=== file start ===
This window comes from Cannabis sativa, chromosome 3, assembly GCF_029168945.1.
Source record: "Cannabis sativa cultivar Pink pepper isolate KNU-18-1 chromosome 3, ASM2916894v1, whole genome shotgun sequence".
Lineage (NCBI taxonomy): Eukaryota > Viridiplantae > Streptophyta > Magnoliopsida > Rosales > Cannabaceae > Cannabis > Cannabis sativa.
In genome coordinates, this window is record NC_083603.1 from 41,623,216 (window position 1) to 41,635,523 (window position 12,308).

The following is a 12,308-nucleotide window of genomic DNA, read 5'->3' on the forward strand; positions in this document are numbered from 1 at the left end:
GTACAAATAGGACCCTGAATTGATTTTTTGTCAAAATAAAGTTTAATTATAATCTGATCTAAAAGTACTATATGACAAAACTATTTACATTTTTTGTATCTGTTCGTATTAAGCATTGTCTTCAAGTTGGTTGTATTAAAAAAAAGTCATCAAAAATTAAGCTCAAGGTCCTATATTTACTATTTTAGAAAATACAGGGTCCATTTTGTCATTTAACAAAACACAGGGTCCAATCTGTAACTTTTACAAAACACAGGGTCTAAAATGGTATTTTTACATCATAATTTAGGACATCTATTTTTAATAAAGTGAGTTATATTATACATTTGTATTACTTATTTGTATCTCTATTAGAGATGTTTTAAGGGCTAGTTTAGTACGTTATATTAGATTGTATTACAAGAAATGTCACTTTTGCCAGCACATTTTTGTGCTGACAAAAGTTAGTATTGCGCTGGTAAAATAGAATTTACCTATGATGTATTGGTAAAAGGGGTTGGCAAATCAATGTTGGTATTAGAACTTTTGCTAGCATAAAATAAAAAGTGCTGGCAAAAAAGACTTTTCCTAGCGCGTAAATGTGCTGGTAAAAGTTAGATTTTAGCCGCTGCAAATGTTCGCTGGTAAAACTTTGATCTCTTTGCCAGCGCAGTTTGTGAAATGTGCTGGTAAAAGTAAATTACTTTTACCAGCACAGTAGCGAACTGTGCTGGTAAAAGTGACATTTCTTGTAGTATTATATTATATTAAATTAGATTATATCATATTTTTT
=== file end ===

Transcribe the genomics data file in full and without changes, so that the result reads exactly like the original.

This window comes from Cannabis sativa, chromosome 3, assembly GCF_029168945.1.
Source record: "Cannabis sativa cultivar Pink pepper isolate KNU-18-1 chromosome 3, ASM2916894v1, whole genome shotgun sequence".
Lineage (NCBI taxonomy): Eukaryota > Viridiplantae > Streptophyta > Magnoliopsida > Rosales > Cannabaceae > Cannabis > Cannabis sativa.
In genome coordinates, this window is record NC_083603.1 from 41,623,216 (window position 1) to 41,635,523 (window position 12,308).

The following is a 12,308-nucleotide window of genomic DNA, read 5'->3' on the forward strand; positions in this document are numbered from 1 at the left end:
GTACAAATAGGACCCTGAATTGATTTTTTGTCAAAATAAAGTTTAATTATAATCTGATCTAAAAGTACTATATGACAAAACTATTTACATTTTTTGTATCTGTTCGTATTAAGCATTGTCTTCAAGTTGGTTGTATTAAAAAAAAGTCATCAAAAATTAAGCTCAAGGTCCTATATTTACTATTTTAGAAAATACAGGGTCCATTTTGTCATTTAACAAAACACAGGGTCCAATCTGTAACTTTTACAAAACACAGGGTCTAAAATGGTATTTTTACATCATAATTTAGGACATCTATTTTTAATAAAGTGAGTTATATTATACATTTGTATTACTTATTTGTATCTCTATTAGAGATGTTTTAAGGGCTAGTTTAGTACGTTATATTAGATTGTATTACAAGAAATGTCACTTTTGCCAGCACATTTTTGTGCTGACAAAAGTTAGTATTGCGCTGGTAAAATAGAATTTACCTATGATGTATTGGTAAAAGGGGTTGGCAAATCAATGTTGGTATTAGAACTTTTGCTAGCATAAAATAAAAAGTGCTGGCAAAAAAGACTTTTCCTAGCGCGTAAATGTGCTGGTAAAAGTTAGATTTTAGCCGCTGCAAATGTTCGCTGGTAAAACTTTGATCTCTTTGCCAGCGCAGTTTGTGAAATGTGCTGGTAAAAGTAAATTACTTTTACCAGCACAGTAGCGAACTGTGCTGGTAAAAGTGACATTTCTTGTAGTATTATATTATATTAAATTAGATTATATCATATTTTTT